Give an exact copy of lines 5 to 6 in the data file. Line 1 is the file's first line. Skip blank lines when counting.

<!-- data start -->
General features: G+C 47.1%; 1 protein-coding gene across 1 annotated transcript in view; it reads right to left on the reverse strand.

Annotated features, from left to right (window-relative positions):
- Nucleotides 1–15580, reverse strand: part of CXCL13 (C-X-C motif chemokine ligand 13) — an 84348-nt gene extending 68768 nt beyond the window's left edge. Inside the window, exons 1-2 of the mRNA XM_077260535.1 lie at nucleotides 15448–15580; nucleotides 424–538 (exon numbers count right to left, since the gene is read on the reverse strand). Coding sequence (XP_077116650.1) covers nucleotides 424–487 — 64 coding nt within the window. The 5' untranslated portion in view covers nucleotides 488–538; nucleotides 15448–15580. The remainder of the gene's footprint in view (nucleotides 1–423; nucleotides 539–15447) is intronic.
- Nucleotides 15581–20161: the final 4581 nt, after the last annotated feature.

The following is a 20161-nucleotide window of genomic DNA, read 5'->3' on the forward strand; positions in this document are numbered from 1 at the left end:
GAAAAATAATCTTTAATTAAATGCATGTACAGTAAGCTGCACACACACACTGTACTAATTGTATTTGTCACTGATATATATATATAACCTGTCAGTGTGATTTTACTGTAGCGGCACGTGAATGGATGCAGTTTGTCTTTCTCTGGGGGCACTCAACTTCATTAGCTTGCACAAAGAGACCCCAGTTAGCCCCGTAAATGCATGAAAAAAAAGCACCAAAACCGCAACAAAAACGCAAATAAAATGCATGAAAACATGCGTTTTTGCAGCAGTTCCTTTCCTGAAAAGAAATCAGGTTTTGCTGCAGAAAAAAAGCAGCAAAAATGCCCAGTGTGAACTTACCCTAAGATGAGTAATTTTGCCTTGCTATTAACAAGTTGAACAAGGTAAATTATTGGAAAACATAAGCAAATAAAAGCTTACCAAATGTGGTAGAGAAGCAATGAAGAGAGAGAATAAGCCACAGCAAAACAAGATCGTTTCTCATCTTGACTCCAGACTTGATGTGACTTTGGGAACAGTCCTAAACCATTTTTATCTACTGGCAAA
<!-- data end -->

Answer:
The following is a 20161-nucleotide window of genomic DNA, read 5'->3' on the forward strand; positions in this document are numbered from 1 at the left end:
GAAAAATAATCTTTAATTAAATGCATGTACAGTAAGCTGCACACACACACTGTACTAATTGTATTTGTCACTGATATATATATATAACCTGTCAGTGTGATTTTACTGTAGCGGCACGTGAATGGATGCAGTTTGTCTTTCTCTGGGGGCACTCAACTTCATTAGCTTGCACAAAGAGACCCCAGTTAGCCCCGTAAATGCATGAAAAAAAAGCACCAAAACCGCAACAAAAACGCAAATAAAATGCATGAAAACATGCGTTTTTGCAGCAGTTCCTTTCCTGAAAAGAAATCAGGTTTTGCTGCAGAAAAAAAGCAGCAAAAATGCCCAGTGTGAACTTACCCTAAGATGAGTAATTTTGCCTTGCTATTAACAAGTTGAACAAGGTAAATTATTGGAAAACATAAGCAAATAAAAGCTTACCAAATGTGGTAGAGAAGCAATGAAGAGAGAGAATAAGCCACAGCAAAACAAGATCGTTTCTCATCTTGACTCCAGACTTGATGTGACTTTGGGAACAGTCCTAAACCATTTTTATCTACTGGCAAA